Bus Accelerator For Energy Reduction

Hello,

I read your article Increase I2C or SMBus Data Rate and Reduce Power Consumption with Low Power Bus Accelerator, however I couldn't find any actual numbers on how much power is being saved using a bus accelerator. We are working on a wearable, which would have 4 devices on I2C bus, including a heart rate monitor and accelerometer, both of which will have ODR rate 100<, thus we were looking into using bus accelerator for energy reduction when reading the sensor data. Do you have any calculations / tests showing how much energy would actually be saved instead of using a pull-up resistors of e.g. 2.2 kOhms.

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  • +1
    •  Analog Employees 
    on Mar 25, 2021 4:44 PM

    Hi Montea, 

    For a wearable with 4 devices, its probably the LTC4311 that would be interesting for your application. That device will add rise time acceleration to the bus, nothing more. 

    Every device on the I2C bus is open collector, which means they can either pull low or do nothing. So the bus needs pull-ups to create the high state on the bus. Without rise time acceleration, we have to size the pull-ups to make an RC fast enough to meet the minimum rise time requirements. With rise-time acceleration on the bus, we need to meet the minimum slew rate required to trigger the rise time acceleration circuitry. The RTA injects a controlled amount of current to bring the signal up. 

    The I2C signal is essentially wasting system power whenever the signal is low and there is current being sunk through the pull-ups. One of the big benefits to include rise time acceleration is that we can meet timing specs with much weaker pull-ups in place. 

    The power savings are going to be dependent on how much time the bus signals are spending in the low state. You will need the parasitic capacitance to figure out the weakest pull-up that can be tolerated (go through the equations in the LTC4311 datasheet).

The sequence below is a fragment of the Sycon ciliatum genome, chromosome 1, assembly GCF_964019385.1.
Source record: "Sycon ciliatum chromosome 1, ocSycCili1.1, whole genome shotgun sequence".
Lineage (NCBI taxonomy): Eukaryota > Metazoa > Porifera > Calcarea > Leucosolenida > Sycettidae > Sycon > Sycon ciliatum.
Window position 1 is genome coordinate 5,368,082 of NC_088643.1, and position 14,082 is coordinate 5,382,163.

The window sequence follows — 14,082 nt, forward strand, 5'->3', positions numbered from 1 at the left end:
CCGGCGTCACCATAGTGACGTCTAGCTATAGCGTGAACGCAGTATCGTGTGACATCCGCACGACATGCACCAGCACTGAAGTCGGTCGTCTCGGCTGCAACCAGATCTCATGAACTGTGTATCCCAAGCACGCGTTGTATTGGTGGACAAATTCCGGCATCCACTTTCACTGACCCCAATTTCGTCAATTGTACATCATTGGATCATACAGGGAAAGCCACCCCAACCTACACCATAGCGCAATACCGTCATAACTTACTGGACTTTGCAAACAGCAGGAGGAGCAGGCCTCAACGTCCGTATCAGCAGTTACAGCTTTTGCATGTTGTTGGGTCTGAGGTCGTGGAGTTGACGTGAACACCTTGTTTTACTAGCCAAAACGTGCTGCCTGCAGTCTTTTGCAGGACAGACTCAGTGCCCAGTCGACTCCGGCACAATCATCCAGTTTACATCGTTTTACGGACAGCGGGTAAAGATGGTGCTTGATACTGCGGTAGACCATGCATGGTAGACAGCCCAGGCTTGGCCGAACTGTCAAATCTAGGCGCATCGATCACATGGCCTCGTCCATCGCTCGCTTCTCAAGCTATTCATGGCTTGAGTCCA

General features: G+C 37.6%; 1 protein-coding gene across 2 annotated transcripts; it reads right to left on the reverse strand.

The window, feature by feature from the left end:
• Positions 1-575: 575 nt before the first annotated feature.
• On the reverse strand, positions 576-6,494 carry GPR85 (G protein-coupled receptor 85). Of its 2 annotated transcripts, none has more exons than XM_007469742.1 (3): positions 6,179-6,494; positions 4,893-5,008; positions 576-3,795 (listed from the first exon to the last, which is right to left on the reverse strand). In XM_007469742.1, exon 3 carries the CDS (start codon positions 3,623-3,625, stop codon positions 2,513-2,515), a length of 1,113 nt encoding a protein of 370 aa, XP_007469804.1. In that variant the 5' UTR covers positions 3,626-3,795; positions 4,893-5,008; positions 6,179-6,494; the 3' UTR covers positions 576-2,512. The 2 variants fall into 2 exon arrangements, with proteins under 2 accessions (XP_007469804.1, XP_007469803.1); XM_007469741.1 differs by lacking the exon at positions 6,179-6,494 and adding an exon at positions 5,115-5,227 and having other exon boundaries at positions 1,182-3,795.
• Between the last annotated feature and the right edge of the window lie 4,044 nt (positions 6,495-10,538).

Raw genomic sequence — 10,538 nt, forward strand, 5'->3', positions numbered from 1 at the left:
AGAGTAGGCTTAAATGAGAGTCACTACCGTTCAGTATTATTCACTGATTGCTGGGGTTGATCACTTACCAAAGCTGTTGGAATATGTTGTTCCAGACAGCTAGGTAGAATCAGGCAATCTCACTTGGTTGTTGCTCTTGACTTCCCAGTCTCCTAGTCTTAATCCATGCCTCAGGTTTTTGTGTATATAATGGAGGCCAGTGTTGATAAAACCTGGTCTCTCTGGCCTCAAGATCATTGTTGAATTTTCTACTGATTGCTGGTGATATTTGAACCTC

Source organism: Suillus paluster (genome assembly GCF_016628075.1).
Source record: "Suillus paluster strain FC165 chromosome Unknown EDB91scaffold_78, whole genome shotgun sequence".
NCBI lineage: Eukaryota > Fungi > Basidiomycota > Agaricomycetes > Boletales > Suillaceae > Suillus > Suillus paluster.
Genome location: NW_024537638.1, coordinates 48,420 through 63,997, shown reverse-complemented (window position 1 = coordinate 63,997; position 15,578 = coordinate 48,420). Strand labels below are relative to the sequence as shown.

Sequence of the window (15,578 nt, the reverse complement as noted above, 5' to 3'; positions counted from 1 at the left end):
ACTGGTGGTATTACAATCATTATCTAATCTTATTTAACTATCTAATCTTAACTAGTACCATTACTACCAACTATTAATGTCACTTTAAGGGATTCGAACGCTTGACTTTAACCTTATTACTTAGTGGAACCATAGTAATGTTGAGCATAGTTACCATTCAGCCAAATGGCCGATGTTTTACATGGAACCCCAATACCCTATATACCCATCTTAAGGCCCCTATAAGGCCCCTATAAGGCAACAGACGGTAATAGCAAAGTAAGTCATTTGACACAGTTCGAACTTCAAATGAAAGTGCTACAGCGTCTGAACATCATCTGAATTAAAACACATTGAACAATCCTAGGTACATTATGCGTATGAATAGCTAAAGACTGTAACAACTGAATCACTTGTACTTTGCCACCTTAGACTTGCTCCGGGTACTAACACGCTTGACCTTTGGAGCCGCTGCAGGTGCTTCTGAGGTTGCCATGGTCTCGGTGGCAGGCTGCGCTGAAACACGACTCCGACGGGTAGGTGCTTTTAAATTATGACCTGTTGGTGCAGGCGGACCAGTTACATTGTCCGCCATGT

Regards,

    Jason

       

  • Hi Jason,

    Thanks for the answer, that explains the mechanism very well. I suppose though that another factor to consider is switching current between low-to-high states, which should be larger without using the accelerator, since the bus capacitor has to be charged through the pull-up resistor? Although the magnitude should be a lot smaller than when the line is pulled LOW.,

    Regards,
    Montea

Reply
  • Hi Jason,

    Thanks for the answer, that explains the mechanism very well. I suppose though that another factor to consider is switching current between low-to-high states, which should be larger without using the accelerator, since the bus capacitor has to be charged through the pull-up resistor? Although the magnitude should be a lot smaller than when the line is pulled LOW.,

    Regards,
    Montea

Children
  • +1
    •  Analog Employees 
    on Mar 29, 2021 2:12 PM in reply to Montea

    Hi Montea, 

    When the bus signal begins to rise, the current is flowing through the pull-ups. As soon as the VTHR level is crossed, the LTC4311 injects a controlled amount of current and drives the bus up to ~VCC-0.4V. Then the pull-ups take the signal the rest of the way up to the rail. This is making it possible to meet timing requirements with whatever pull-up value is chosen. 

    The bus will be charging and discharging the parasitic capacitance from the traces and I/O with or without the RTA. Careful layout might reduce the portion of parasitic trace capacitance some, but I imagine this is a very small device.

    The power savings of the RTA are coming from the signal low time. With only 4 devices, small layout, I'd would guess moving from 2.2k to 10k pull-ups is not an issue. That will drop the power consumption of the pull-ups to 1/4 during the signal low times.

    The LTC4311 is fairly easy to integrate into an existing circuit to experiment with. I have seen Adafruit makes a very small and simple LTC4311 board if you are in the early prototype phase of the design. 

    Regards,

    Jason  

  • Hi Jason,

    Thanks for the explanation, I will take a look at buying the adafruit and do some testing with it :)

    Regards,
    Montea